Perry's Index to the Aesopica
Fables exist in many versions; here is one version in English:
THE BAT AND THE WEASELS
A bat had fallen to the ground where a weasel grabbed her and was ready to kill
her. The bat begged for mercy but the weasel refused, since weasels are the
natural enemies of every kind of bird. The bat insisted that she was not a bird
at all, but only a mouse, so the weasel let her go. Later on, the bat fell to
the ground again and was seized by another weasel. The bat also begged this
weasel not to kill her, but the weasel refused, since there was a war between
the mice and the weasels. The bat denied that she was a mouse, but only a bat,
so once again the weasel let her go. As a result, the bat was able to save herself
twice by changing her name.
Clearly we must not always stick to the same course all the time since people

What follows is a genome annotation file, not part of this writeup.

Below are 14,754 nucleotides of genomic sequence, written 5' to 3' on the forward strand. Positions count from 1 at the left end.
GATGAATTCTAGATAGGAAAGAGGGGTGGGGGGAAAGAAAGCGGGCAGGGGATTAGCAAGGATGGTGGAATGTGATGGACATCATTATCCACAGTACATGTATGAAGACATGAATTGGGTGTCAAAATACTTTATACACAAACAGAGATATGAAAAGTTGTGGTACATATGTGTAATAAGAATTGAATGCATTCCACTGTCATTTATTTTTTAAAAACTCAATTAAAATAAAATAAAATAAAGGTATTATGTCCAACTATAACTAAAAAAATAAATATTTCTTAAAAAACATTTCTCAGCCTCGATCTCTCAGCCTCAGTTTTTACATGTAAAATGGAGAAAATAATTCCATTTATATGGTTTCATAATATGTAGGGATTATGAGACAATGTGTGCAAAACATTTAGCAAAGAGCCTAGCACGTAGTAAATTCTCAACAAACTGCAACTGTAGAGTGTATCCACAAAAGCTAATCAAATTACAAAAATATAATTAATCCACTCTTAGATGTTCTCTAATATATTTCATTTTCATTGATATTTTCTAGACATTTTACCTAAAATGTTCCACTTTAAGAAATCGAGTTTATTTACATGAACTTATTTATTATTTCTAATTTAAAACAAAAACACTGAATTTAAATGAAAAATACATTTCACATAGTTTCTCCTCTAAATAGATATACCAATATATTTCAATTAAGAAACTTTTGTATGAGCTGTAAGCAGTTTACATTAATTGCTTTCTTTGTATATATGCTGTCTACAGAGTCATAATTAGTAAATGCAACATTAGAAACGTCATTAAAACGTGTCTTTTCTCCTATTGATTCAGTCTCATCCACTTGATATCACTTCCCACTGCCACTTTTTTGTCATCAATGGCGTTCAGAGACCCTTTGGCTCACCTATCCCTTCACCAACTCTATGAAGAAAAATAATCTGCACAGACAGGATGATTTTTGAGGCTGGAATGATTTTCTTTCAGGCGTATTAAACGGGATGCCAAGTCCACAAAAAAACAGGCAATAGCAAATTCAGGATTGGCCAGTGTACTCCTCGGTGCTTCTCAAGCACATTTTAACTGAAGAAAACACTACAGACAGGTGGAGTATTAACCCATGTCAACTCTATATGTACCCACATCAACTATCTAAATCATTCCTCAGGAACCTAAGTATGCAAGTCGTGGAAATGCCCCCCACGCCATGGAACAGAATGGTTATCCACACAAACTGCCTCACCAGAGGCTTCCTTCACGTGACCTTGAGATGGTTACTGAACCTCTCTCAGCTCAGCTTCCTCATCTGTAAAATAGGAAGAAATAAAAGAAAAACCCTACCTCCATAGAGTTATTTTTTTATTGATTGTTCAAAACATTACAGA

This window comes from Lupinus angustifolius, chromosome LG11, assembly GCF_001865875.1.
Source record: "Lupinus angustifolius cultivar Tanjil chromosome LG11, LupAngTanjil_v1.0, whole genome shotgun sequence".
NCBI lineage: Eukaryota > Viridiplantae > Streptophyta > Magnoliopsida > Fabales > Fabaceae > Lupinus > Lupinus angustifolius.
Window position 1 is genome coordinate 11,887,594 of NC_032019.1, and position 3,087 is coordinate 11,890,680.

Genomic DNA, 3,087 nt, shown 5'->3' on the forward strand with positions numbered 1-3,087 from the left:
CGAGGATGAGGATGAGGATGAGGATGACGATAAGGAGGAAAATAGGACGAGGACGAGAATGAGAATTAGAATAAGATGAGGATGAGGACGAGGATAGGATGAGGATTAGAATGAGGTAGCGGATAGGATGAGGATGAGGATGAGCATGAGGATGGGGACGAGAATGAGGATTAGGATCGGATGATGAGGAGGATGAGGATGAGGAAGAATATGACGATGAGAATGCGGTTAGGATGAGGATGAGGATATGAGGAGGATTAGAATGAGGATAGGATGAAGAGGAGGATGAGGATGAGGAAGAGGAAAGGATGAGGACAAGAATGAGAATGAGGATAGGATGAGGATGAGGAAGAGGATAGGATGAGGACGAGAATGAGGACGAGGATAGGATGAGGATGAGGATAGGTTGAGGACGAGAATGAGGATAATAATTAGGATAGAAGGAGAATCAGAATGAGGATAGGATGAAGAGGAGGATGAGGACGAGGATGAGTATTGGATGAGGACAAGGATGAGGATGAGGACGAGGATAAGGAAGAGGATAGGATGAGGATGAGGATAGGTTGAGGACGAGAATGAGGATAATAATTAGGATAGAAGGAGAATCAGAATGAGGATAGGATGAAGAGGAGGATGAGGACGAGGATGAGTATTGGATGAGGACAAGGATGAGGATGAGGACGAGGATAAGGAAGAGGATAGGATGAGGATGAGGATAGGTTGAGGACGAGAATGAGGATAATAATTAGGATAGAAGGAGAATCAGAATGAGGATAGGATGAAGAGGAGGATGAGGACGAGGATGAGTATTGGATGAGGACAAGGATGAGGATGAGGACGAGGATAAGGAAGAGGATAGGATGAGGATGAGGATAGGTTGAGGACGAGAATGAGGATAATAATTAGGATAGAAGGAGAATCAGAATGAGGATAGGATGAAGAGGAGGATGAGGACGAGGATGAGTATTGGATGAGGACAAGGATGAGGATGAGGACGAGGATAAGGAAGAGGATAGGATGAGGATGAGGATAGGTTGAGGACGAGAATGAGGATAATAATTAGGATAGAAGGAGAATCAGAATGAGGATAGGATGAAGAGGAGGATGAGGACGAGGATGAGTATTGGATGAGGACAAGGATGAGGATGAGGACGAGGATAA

who change with the times are often able to escape even the greatest dangers.
Aesop's Fables. A new translation by Laura
Oxford University Press (World's Classics): Oxford, 2002.
cover, with new ISBN, published in 2008; contents of book unchanged.
Perry 172: Gibbs (Oxford) 364 [English]
Perry 172: L'Estrange 40 [English]
Perry 172: Chambry 251 [Greek]
You can find a compilation of Perry's index to the Aesopica in the gigantic appendix to his
edition of Babrius and Phaedrus for the Loeb Classical Library
(Harvard University Press: Cambridge, 1965). This book is an absolute must for anyone interested
in the Aesopic fable tradition. Invaluable.